Bill Duggan’s film-buff legacy — all 18,000 titles — lives on at the Portland Public Library.

Bill Duggan, Videoport, Portland
By Brian Kevin
Photographed by Michael D. Wilson

Many a Maine cinephile wept into her popcorn last July when Bill Duggan, owner and chief movie geek at Portland’s 28-year-old Videoport rental shop, announced he was closing his doors. Even casual movie fans grieved. Underground and vaguely dungeon-like, Videoport was the kind of place where the staff could point you towards (and heatedly discuss) all of Fellini’s early neorealist works, but were equally happy to rent out (and heatedly discuss) Independence Day or The Howling. In this age of algorithmic Netflix recommendations, the closure prompted a collective nostalgia among Portlanders for whenever they’d last “discovered” that favorite obscure flick among Videoport’s vast stacks.

Then Duggan did something unexpected. Following the demise of his business, he took the thing he’d been selling for three decades and made it so everyone could get it for free. He offered the Portland Public Library his whole collection — 18,000 DVDs, including crates of hard-to-find foreign titles, art films, obscure documentaries, B-movie schlock, and more.

“It’s a tremendous collection, in both senses of the word,” says PPL spokeswoman Emily Levine. In one giant truckload, the donation doubled the library’s film catalog.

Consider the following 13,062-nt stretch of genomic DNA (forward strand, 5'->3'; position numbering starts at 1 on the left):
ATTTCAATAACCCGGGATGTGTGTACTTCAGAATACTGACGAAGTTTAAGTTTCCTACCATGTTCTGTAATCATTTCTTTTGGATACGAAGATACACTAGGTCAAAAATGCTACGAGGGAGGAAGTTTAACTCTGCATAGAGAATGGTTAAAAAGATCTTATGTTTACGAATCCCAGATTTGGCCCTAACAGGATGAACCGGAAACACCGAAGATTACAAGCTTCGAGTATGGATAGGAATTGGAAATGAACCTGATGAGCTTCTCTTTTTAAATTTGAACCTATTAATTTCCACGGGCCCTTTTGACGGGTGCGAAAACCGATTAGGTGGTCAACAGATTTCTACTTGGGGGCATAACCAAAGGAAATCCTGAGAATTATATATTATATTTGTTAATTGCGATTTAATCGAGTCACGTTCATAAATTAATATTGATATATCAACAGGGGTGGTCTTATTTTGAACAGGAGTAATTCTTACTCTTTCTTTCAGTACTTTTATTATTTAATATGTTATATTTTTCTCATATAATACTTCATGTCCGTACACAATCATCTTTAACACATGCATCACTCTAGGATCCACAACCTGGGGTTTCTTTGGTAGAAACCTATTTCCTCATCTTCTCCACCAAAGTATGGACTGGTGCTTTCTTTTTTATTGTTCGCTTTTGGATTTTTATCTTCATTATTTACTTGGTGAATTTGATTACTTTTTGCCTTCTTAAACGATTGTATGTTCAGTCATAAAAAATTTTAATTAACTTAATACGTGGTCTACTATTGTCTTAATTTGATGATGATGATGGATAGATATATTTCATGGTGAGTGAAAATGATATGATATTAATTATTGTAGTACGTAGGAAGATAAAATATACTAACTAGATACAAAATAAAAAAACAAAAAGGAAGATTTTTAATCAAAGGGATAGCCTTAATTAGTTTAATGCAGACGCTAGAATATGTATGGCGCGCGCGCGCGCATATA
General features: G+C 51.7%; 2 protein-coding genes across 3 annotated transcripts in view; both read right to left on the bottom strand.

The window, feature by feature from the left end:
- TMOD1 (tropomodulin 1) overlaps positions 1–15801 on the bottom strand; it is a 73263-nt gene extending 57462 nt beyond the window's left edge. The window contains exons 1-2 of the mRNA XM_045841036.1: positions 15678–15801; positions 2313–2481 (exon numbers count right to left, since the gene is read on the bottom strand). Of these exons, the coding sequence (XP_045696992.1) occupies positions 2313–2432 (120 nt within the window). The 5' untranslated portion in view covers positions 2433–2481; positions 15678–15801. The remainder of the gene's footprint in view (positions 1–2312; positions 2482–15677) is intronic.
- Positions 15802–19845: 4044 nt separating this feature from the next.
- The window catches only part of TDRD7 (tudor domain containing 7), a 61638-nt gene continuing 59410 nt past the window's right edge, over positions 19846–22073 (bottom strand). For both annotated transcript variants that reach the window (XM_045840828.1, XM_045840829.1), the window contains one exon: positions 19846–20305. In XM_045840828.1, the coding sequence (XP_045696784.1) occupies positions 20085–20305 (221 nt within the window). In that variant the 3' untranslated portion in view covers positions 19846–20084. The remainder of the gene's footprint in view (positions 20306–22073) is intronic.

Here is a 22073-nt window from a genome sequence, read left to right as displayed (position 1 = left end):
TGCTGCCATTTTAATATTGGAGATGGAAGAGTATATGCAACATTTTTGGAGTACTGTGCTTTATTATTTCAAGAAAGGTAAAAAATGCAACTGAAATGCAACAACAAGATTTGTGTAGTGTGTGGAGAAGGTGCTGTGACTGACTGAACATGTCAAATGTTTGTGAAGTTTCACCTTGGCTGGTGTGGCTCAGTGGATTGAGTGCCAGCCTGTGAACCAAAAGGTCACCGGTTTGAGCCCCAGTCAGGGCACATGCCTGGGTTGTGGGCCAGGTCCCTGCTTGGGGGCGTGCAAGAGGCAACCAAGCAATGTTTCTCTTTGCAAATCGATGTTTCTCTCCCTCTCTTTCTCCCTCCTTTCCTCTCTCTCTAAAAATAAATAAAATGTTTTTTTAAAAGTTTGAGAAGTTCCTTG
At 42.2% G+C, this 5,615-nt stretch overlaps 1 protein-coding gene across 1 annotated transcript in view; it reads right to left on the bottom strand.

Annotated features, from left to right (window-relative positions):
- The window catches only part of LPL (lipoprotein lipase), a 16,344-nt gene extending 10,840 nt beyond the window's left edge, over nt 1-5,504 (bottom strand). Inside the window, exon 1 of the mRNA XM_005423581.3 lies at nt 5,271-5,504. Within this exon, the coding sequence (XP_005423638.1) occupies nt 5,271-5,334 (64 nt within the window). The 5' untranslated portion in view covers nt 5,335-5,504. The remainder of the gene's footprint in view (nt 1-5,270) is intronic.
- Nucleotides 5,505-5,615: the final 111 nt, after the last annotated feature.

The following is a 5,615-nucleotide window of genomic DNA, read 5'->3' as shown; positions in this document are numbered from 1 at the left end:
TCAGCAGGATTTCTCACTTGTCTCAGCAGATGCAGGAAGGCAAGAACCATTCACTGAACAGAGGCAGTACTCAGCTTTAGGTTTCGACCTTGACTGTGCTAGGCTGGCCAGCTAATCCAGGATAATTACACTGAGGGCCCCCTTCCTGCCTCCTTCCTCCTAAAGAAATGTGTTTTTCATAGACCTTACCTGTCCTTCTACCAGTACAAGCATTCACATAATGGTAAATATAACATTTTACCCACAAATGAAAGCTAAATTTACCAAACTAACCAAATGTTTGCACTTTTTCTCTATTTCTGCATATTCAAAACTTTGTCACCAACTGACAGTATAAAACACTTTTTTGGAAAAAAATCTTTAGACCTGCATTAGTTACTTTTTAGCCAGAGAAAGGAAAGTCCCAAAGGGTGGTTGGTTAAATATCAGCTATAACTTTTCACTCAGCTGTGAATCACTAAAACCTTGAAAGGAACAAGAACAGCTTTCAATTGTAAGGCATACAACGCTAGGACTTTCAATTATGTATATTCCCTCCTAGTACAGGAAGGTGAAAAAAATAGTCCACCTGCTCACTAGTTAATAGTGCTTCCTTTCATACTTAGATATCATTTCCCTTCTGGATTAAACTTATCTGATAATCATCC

It was a bittersweet gesture for Duggan, but to hear him tell it, the alternative was worse. He’d seen industry pals try to liquidate their stock — “all these esoteric and strange films, great foreign films, this beautiful inventory” — only to watch, heartbroken and slashing prices, while half-interested shoppers picked through.

Check out this micro-documentary on the end of Videoport by local video production shop p3.

“What a torturous experience,” Duggan says. “We had like 2,500 foreign-language films, half out of print. Our Incredibly Strange Film section had all of Russ Meyer, Frank Henenlotter, John Waters. All that cool stuff doesn’t just pop up anywhere. I didn’t want to break that up.”

Now “all that cool stuff” is intact and just a library card’s swipe away. As of December, the whole stockpile is visible in the PPL catalog, with a few thousand films on the floor and the rest able to be requested from off-site storage.

“It’s the best ending there could have been,” Duggan says, shrugging off any mention of generosity. “Local businesses do this kind of thing. They’re entwined in their communities — especially in Maine.” Plus, Duggan adds, there’s his own personal use to consider. Say he needs to watch La Dolce Vita or Cat Women of the Moon? “Now I know it’ll be at the library, so I can go get it too when I want.”

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